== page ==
Among the burned evidence collected on scene is a jean rivet from the brand Daisy Fuentes. Halbach's younger sister testified at trial that Halbach had a pair of Daisy Fuentes jeans.

Dassey also told investigators about different tools Avery used on the fire, including a shovel to try to break up bones left after the fire, then tried to spread out the bone remnants.

Investigators found items like a shovel and a rake on scene by the burn pit that they say matched what Dassey told them.

"These tools found near the burn pit really corroborate Brendan’s story that Avery was out there, breaking up these bones, trying to break them down, trying to not get caught," a "case enthusiast" identified only as Alex, says in the episode.

Questions remain, however, about Dassey's statements made to investigators during hours of questioning without an attorney or guardian present. One thing that "Convicting a Murderer" seems to agree with "Making a Murderer" about is that Dassey was not treated justly during the investigation and court proceedings.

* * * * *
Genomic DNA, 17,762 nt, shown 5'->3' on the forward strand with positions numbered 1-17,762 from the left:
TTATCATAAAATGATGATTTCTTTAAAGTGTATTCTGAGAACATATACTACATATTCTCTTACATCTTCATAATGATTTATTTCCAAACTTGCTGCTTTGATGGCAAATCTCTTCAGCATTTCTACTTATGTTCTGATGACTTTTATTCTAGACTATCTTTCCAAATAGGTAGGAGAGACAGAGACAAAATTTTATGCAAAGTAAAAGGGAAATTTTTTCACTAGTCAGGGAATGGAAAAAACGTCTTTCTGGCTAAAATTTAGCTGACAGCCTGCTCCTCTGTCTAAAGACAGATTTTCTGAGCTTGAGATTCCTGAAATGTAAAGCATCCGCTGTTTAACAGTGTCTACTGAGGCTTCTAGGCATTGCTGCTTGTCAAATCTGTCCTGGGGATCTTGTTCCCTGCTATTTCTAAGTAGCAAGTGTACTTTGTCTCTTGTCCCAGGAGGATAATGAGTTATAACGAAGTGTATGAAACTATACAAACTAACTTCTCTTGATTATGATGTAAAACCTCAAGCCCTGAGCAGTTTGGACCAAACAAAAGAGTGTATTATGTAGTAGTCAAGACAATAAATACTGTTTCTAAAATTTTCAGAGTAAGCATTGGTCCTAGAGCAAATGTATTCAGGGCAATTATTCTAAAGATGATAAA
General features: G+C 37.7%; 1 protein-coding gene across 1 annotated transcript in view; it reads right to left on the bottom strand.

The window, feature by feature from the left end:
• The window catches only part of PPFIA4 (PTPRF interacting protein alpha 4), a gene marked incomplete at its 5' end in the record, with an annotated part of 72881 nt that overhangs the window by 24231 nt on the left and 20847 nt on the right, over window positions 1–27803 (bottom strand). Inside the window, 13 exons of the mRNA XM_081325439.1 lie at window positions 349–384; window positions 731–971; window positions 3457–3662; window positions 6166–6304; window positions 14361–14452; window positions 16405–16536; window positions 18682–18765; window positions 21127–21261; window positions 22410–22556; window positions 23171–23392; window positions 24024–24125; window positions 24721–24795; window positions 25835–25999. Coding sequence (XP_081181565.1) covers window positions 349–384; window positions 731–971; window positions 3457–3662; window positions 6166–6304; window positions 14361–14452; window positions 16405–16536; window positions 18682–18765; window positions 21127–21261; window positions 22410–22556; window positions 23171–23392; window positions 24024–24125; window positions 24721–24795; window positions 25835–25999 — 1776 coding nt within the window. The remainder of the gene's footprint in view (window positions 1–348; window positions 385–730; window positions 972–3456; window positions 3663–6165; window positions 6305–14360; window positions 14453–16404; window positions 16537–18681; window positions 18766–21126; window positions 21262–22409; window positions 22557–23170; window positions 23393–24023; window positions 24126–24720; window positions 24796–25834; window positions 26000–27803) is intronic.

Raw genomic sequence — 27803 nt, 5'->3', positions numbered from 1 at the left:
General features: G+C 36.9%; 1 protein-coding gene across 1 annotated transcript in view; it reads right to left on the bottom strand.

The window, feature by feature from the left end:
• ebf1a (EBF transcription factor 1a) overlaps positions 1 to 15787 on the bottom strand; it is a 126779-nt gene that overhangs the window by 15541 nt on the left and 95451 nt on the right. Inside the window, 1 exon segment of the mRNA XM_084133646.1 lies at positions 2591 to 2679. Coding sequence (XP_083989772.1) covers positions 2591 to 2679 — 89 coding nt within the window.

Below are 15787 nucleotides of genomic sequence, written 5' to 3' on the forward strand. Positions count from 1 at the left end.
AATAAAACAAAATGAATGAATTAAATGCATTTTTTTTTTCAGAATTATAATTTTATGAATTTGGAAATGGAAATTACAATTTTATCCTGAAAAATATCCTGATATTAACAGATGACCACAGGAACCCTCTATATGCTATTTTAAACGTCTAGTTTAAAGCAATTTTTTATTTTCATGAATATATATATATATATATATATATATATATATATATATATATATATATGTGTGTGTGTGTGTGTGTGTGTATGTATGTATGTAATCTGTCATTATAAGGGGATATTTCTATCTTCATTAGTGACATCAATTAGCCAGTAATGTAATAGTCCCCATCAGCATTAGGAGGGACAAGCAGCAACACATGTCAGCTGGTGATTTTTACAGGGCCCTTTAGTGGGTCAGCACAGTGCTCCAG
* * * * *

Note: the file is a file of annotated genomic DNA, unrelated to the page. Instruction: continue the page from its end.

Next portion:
The end of Episode 8 includes discussion about Dassey's first public defender, Len Kachinsky, who essentially told media Dassey was guilty early on in court proceedings. It's a clear set-up for Episode 9, which is titled "Manipulating Brendan."

Read about the other episodes released so far:

Episode 7: 'Convicting a Murderer' Episode 7 addresses Brendan Dassey's involvement in Teresa Halbach's 2005 murder

Episode 6: 'Convicting a Murderer' Episode 6 challenges arguments for Steven Avery's innocence with phone call and car key evidence

Episode 5: 'Convicting a Murderer' Episode 5 disputes arguments of law enforcement corruption against Steven Avery

Episode 4: 'Convicting a Murderer' Episode 4 discusses inconsistent statements made by Steven Avery

Episodes 1-3: Takeaways from first 3 episodes of 'Convicting a Murderer,' the response to 'Making a Murderer'

Contact Kelli Arseneau at 920-213-3721 or karseneau@gannett.com. Follow her on Twitter at @ArseneauKelli.

This article originally appeared on Appleton Post-Crescent: 'Convicting a Murderer' Episode 8 focuses on bones found in burn pit